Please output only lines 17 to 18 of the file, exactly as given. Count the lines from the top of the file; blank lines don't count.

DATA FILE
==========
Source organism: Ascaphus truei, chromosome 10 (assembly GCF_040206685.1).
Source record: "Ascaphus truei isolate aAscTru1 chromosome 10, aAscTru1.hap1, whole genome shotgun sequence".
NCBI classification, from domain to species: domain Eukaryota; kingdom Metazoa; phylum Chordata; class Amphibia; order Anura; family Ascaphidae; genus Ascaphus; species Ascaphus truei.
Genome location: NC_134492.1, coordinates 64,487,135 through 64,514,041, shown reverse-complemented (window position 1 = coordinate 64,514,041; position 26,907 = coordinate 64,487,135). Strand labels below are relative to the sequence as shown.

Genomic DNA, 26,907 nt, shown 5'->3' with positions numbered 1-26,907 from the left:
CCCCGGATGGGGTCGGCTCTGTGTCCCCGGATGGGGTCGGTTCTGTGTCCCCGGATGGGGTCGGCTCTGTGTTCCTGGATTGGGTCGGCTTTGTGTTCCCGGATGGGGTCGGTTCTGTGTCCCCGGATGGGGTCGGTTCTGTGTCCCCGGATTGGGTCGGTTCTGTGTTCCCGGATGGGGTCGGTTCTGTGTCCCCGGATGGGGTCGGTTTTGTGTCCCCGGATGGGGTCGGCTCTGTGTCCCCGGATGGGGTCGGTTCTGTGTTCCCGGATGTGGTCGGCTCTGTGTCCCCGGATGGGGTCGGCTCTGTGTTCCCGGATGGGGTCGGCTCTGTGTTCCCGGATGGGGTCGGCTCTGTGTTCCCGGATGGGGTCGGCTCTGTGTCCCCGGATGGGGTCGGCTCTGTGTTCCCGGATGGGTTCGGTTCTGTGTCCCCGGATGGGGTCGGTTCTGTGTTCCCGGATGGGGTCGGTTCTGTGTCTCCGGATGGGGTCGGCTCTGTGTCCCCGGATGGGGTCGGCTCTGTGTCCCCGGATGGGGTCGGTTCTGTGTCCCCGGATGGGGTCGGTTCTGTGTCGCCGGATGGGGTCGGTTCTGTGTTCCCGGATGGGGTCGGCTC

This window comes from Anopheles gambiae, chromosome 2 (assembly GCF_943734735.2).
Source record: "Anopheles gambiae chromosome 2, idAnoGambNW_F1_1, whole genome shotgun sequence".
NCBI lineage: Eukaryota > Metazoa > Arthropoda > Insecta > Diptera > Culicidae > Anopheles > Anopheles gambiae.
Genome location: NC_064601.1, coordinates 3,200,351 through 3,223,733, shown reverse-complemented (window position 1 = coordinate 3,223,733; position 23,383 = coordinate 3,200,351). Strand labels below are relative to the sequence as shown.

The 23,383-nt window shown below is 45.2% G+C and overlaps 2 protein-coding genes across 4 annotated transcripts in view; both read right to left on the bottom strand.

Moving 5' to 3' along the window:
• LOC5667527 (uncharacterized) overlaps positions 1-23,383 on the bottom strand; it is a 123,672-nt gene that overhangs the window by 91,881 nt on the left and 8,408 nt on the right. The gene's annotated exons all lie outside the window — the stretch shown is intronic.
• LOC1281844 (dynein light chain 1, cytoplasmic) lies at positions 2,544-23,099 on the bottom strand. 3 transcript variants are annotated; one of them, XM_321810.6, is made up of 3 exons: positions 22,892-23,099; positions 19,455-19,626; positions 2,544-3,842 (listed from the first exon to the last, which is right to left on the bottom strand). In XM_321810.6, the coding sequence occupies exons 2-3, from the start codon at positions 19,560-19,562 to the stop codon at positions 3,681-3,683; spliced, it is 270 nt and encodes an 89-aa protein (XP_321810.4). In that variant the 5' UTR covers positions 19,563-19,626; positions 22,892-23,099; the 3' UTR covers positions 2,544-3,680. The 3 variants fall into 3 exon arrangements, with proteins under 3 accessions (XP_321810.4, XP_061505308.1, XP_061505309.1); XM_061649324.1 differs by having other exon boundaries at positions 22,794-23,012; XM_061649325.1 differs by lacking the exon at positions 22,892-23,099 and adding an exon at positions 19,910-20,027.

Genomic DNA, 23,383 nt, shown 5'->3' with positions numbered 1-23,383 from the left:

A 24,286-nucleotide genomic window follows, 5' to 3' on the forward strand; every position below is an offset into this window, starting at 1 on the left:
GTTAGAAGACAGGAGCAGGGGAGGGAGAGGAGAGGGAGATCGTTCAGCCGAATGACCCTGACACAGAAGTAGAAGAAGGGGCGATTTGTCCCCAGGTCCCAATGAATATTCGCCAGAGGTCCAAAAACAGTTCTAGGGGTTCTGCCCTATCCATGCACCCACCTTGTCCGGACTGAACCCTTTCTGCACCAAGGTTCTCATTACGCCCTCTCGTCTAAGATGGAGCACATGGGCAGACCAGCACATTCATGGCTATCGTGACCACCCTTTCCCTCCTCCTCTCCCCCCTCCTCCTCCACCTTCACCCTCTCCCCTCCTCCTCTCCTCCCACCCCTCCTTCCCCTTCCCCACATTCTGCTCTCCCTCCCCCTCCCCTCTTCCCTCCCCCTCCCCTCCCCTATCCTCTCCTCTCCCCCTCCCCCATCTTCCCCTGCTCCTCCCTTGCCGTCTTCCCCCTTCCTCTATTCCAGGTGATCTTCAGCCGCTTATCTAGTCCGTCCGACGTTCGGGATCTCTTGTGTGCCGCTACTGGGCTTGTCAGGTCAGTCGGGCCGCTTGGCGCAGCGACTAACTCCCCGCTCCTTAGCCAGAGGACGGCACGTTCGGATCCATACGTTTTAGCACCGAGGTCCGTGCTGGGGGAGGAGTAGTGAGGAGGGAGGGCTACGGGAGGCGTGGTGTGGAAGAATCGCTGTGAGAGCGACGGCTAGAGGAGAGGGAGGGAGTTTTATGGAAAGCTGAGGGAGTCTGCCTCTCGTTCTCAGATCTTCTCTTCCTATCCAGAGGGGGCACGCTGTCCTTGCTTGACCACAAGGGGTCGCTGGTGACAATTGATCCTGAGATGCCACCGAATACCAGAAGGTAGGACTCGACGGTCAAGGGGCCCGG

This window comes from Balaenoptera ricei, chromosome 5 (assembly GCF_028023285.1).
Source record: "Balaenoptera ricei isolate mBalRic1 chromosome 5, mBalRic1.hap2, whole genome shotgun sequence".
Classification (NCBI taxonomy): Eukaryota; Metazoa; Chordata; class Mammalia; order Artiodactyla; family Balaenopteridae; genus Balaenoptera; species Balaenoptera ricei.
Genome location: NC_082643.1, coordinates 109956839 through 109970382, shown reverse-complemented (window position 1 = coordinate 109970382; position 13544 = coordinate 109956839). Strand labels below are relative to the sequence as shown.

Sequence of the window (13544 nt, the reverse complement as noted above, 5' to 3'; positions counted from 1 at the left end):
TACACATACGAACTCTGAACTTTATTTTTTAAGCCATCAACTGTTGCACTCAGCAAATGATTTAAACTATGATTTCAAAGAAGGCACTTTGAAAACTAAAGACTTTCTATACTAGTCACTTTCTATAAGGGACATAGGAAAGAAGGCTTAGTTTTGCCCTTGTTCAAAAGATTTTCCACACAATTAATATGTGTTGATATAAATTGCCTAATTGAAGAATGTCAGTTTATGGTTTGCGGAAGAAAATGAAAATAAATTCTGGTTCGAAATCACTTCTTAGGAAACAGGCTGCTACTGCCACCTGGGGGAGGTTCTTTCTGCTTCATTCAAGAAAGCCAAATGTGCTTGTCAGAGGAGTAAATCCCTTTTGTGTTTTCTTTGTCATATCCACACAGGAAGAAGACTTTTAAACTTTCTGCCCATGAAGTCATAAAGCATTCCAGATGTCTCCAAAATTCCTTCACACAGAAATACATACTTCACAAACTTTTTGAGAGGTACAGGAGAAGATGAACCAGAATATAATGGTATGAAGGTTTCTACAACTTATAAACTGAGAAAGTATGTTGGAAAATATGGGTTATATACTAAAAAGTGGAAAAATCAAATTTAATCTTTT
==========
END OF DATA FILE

GTTAGAAGACAGGAGCAGGGGAGGGAGAGGAGAGGGAGATCGTTCAGCCGAATGACCCTGACACAGAAGTAGAAGAAGGGGCGATTTGTCCCCAGGTCCCAATGAATATTCGCCAGAGGTCCAAAAACAGTTCTAGGGGTTCTGCCCTATCCATGCACCCACCTTGTCCGGACTGAACCCTTTCTGCACCAAGGTTCTCATTACGCCCTCTCGTCTAAGATGGAGCACATGGGCAGACCAGCACATTCATGGCTATCGTGACCACCCTTTCCCTCCTCCTCTCCCCCCTCCTCCTCCACCTTCACCCTCTCCCCTCCTCCTCTCCTCCCACCCCTCCTTCCCCTTCCCCACATTCTGCTCTCCCTCCCCCTCCCCTCTTCCCTCCCCCTCCCCTCCCCTATCCTCTCCTCTCCCCCTCCCCCATCTTCCCCTGCTCCTCCCTTGCCGTCTTCCCCCTTCCTCTATTCCAGGTGATCTTCAGCCGCTTATCTAGTCCGTCCGACGTTCGGGATCTCTTGTGTGCCGCTACTGGGCTTGTCAGGTCAGTCGGGCCGCTTGGCGCAGCGACTAACTCCCCGCTCCTTAGCCAGAGGACGGCACGTTCGGATCCATACGTTTTAGCACCGAGGTCCGTGCTGGGGGAGGAGTAGTGAGGAGGGAGGGCTACGGGAGGCGTGGTGTGGAAGAATCGCTGTGAGAGCGACGGCTAGAGGAGAGGGAGGGAGTTTTATGGAAAGCTGAGGGAGTCTGCCTCTCGTTCTCAGATCTTCTCTTCCTATCCAGAGGGGGCACGCTGTCCTTGCTTGACCACAAGGGGTCGCTGGTGACAATTGATCCTGAGATGCCACCGAATACCAGAAGGTAGGACTCGACGGTCAAGGGGCCCGG

This window comes from Balaenoptera ricei, chromosome 5 (assembly GCF_028023285.1).